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Meet Adobe Premiere Pro, and learn the skills necessary to professionally edit video. Abba Shapiro first introduces a "fast track" approach to Premiere that shows the entire import to output process in eight quick steps—ideal as an overview for new editors and a preview of the new features in CC that experienced users will want to see right off the bat. Then transition to the expanded workflow that begins with importing media, creating a basic rough edit, and then refining the cut with music and sound effects, transitions, visual effects, and titles. The course also includes information on exporting and archiving projects, as well as advice for becoming more efficient in Premiere with actions, keyboard shortcuts, and other workflow enhancing tricks.
In this movie were going to talk about importing media off a camera card. And there's two types of camera cards, there's the easy and the not so easy. The easy ones, are like some of the DSLR camera cards, which actually record the video Inside of a wrapper and you can simply copy it onto your hard drive and then import it just like any file that you would be importing into Premiere Pro and we've already learned how to do that. And then there's the not so easy. Let me go ahead and hide Premiere Pro because I want to show you one of these cards would look like when you copy it onto your hard drive.
Now if you're a premium subscriber to lynda.com, included with the exercise files is a folder called card. And if I open this folder up, you can see that the contents of this card are a little bit confusing. Instead of having a bunch of movie files, there's a variety of folders such as audio, clip, icon, proxy, video, voice. Containing not only the media that you shot but also a bunch of meta data and sometimes depending on how these manufactures have designed this format, the video might be separated from the audio.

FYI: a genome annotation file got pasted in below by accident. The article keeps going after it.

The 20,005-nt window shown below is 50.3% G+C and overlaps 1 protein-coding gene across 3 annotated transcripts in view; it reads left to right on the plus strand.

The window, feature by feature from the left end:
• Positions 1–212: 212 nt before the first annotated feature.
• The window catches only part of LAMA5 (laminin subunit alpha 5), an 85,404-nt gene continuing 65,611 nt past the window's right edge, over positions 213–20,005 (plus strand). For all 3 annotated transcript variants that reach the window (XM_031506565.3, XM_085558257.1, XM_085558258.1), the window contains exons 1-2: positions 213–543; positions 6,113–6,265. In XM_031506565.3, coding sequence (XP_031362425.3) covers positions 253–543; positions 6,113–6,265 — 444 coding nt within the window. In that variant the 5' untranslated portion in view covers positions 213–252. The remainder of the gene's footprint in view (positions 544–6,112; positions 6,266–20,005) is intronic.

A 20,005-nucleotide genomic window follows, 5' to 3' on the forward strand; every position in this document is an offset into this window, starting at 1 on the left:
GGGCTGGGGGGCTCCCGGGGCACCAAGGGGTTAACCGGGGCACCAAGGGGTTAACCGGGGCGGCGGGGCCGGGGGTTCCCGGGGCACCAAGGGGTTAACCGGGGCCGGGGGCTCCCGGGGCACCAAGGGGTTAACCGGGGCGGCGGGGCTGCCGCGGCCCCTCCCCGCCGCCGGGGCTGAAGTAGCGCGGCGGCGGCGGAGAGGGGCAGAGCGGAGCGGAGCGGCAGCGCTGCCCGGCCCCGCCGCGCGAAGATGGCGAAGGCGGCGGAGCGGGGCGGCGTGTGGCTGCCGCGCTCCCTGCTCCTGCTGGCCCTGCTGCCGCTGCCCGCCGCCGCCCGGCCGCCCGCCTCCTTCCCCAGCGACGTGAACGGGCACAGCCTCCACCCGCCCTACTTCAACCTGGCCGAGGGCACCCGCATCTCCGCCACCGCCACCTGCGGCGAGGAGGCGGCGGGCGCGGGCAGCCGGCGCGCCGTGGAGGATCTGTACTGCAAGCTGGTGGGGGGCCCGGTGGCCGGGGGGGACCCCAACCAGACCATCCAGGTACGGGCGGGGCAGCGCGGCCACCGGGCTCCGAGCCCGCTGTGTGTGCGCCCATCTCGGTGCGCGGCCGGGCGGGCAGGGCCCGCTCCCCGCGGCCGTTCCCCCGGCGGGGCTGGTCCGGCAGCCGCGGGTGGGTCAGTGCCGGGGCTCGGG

You may have additional meta data sorted in another folder with camera information or date and time information. So it's important to realize you need all of this and it can get to be kind of confusing and kind of a pain to bring it in until you start using Premiere Pro. Now let's jump back into Premiere Pro. But before I do that, I can't emphasize this enough, whenever you work with these cards, always copy the card onto your hard drive. Not just part of the card, not just the part of the card that might say video.
A lot of inexperienced editors might just open up the card, dig inside, and find the folder labeled video, and drag that to their desktop. And they may end up with video without sound. Video that they can't even open are missing meta data. And even worse, what some people do is they import directly off the card that's in their machine. Then they eject the card, record over it without realizing that all they have are the pointers, or the shortcuts, to the media that was on the card. Because you'll never get it back once you record over it. Always copy the entire card to your hard drive and then import. Stepping back into Premiere Pro we're going to jump over to the project pane. If I do a traditional import, Cmd + I or Ctrl + I. You'll see that if we try to bring in this card, and in this case it's a p two card, I'm going to have some problems.